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Subject: Games About Plancenoit rss

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Steven Larsen
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I am looking for games that deal with the Battle at Plancenoit (1815 in case you were wondering.)

I know of White Dog Games' Crisis on the Right but nobody seems to have played it. Are there any others? Any Waterloo games that give a detailed treatment of the battle? Maybe some scenarios as part of a larger Waterloo game?

(Sorry if this is a a double post!)
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Eddy Sterckx
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Waterloo 1815: Fallen Eagles has a Plancenoit scenario.
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Andy Daglish
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eddy_sterckx wrote:
Waterloo 1815: Fallen Eagles has a Plancenoit scenario.

And its a very good one. It shows how obdurate Imperial Guards can hold a town in the face of two enemy corps if there's not enough space for even one corps to operate.
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Christina Kahrl
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Keeping in mind that in reality, it took Bülow's Landwehr-heavy IV Corps about two hours to take Plancenoit from the Young Guard and Pelet's Old Guard task force.

Per Adkin, Clayton, Barbero, etc., the Prussians attack Lobau's Plancenoit line at 6 p.m.; he can't hold it an hour with tiny VI Corps. Napoleon releases the Young Guard around 6:45, sends Pelet in around 7:15, and the Prussians hold the town for keeps by 8:30.

So, as I've said in the past over in CSW, to put it in "Fallen Eagles" terms -- Plancenoit was historically a two game-turn fight. That you lose. Defending a town. Against Landwehr. With the Guard.
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Monte Pemberton
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Black Eagles Over Belgium: Blucher vs. Napoleon, 1815
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Steven Goodknecht
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Wellington's Victory: Battle of Waterloo Game – June 18th, 1815 has a two map scenario. Battalion/regiment/battery level, each turn represents 15 minutes and the scenario is 20 turns long.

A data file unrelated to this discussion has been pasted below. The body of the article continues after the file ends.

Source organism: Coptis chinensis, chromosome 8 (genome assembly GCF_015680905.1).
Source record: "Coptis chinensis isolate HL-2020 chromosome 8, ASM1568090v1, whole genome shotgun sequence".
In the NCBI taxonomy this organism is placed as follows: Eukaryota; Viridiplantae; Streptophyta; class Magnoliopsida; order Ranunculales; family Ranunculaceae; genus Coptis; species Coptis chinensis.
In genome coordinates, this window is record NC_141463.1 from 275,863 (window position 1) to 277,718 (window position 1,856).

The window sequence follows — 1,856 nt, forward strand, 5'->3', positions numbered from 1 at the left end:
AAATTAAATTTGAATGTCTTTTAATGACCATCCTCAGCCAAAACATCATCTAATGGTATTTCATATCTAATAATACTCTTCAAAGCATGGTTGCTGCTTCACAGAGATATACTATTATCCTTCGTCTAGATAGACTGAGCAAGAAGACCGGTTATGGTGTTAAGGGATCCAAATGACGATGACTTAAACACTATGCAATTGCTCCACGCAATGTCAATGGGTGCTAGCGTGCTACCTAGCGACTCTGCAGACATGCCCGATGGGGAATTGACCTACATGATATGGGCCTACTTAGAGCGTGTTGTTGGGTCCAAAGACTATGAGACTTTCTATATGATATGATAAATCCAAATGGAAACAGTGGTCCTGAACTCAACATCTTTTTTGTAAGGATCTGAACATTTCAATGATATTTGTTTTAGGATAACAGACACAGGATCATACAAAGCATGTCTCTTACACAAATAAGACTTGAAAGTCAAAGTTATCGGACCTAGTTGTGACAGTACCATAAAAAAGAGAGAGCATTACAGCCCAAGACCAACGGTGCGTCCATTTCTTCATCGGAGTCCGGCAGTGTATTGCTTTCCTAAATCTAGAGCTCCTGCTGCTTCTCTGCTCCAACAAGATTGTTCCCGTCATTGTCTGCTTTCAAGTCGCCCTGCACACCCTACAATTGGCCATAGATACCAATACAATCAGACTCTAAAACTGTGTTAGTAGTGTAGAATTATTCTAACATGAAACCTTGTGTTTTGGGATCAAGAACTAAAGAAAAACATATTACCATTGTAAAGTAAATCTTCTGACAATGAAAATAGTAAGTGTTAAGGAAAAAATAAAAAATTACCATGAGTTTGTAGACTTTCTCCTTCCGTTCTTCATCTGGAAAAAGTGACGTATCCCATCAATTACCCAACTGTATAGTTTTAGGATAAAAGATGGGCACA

A detailed but not overly complex tactical system.
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Steven Larsen
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All interesting suggestions. I remember that Wellington game from way back, when I started gaming in the mid 70s. It might be a bit much for me now.

Black Eagles is one I was thinking about but forgot the name. It looks promising but is probably a year or so away from seeing the game stores from what I have seen of the process. I'll keep it on my radar for sure.

Has anyone played Crisis on the Right? Looks like a small filler game but if it is well done I wouldn't mind.
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Andy Daglish
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DiamondSylph wrote:
Keeping in mind that in reality, it took Bülow's Landwehr-heavy IV Corps about two hours to take Plancenoit from the Young Guard and Pelet's Old Guard task force.

Per Adkin, Clayton, Barbero, etc., the Prussians attack Lobau's Plancenoit line at 6 p.m.; he can't hold it an hour with tiny VI Corps. Napoleon releases the Young Guard around 6:45, sends Pelet in around 7:15, and the Prussians hold the town for keeps by 8:30.

So, as I've said in the past over in CSW, to put it in "Fallen Eagles" terms -- Plancenoit was historically a two game-turn fight. That you lose. Defending a town. Against Landwehr. With the Guard.